JRM Vol.25 No.4 pp. 682-689
doi: 10.20965/jrm.2013.p0682


Formation of Cell Aggregates Using Microfabricated Hydrogel Chambers for Assembly into Larger Tissues

Masaki Iwase, Masumi Yamada, Emi Yamada,
and Minoru Seki

Department of Applied Chemistry and Biotechnology, Graduate School of Engineering, Chiba University, 1-33 Yayoi-cho, Inage-ku, Chiba 263-8522, Japan

January 31, 2013
May 21, 2013
August 20, 2013
microfabrication, hydrogel chamber, cell aggregate, cell assembly, tissue engineering
This paper presents a fabrication process for cell aggregates with controlled shapes that can be used as building units for constructing relatively large tissue models. Microfabricated hydrogel-based chambers with non-adhesive surface characteristics were prepared via a micromolding process. Alginate was used as the hydrogel matrix, which facilitated the efficient formation of aggregates from cells retained inside the microchamber. We employed several types of toroidal and lattice-shaped hydrogel microchambers with different geometries. We examined the effect of cell type on the aggregate formation process using NIH-3T3, C2C12, and HepG2 cells and clearly observed that aggregation behavior is highly dependent on cell type. In addition, we tried to construct 2-layered capillarylike tissues by stacking heterotypic toroidal cell aggregates, which mimic blood vessels. The presented cell aggregate-based tissue fabrication process could become a versatile approach for preparing complex and scaffold-free 3D tissue models.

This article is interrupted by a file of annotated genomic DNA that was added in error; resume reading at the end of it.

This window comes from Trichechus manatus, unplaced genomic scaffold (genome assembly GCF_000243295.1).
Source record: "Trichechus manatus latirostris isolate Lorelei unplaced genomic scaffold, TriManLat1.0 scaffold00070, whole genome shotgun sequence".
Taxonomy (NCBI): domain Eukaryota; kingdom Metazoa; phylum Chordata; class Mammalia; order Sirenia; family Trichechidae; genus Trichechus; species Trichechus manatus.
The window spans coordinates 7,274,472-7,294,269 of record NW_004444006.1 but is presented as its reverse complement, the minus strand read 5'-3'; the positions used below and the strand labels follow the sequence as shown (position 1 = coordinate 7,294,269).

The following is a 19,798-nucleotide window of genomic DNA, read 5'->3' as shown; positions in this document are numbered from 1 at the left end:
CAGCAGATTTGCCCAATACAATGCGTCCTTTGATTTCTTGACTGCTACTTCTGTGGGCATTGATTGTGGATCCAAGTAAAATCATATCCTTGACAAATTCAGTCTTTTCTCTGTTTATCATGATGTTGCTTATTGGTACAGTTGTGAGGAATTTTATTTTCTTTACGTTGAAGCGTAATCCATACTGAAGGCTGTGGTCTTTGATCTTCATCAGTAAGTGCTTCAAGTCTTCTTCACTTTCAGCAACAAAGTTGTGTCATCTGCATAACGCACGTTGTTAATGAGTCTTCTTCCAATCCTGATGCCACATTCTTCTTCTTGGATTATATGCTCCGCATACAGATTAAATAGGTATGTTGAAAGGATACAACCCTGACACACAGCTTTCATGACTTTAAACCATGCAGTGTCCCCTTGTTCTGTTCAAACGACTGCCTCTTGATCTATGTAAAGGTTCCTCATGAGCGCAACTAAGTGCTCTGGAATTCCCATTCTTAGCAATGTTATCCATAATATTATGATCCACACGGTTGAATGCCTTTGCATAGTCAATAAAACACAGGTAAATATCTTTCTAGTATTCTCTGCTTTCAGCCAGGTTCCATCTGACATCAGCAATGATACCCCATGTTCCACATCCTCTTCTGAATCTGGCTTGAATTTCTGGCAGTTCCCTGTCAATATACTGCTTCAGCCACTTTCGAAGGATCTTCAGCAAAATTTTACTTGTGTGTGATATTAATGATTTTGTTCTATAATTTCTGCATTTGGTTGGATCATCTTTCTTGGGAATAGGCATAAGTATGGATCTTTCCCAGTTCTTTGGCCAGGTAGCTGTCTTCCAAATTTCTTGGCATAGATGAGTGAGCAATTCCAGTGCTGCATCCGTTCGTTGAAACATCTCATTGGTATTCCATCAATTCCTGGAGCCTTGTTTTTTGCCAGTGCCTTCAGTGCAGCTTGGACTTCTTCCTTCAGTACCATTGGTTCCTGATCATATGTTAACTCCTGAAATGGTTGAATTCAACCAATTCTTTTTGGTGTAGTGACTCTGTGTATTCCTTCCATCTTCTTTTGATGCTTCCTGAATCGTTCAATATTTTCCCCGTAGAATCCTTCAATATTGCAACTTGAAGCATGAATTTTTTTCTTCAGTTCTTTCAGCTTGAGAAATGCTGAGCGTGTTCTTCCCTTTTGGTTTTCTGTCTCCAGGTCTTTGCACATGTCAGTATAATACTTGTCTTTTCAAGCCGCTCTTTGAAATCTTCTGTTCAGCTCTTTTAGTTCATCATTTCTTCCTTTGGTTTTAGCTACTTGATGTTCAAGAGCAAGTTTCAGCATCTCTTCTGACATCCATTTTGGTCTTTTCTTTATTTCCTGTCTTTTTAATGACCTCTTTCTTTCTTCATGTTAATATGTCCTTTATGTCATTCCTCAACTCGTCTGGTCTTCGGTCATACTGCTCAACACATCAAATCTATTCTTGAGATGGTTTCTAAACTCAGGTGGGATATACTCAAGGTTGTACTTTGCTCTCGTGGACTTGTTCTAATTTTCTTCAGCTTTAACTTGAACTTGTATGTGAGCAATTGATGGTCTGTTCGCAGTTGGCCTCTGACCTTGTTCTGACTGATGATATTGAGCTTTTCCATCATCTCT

Cite this article as:
M. Iwase, M. Yamada, E. Yamada, and M. Seki, “Formation of Cell Aggregates Using Microfabricated Hydrogel Chambers for Assembly into Larger Tissues,” J. Robot. Mechatron., Vol.25 No.4, pp. 682-689, 2013.
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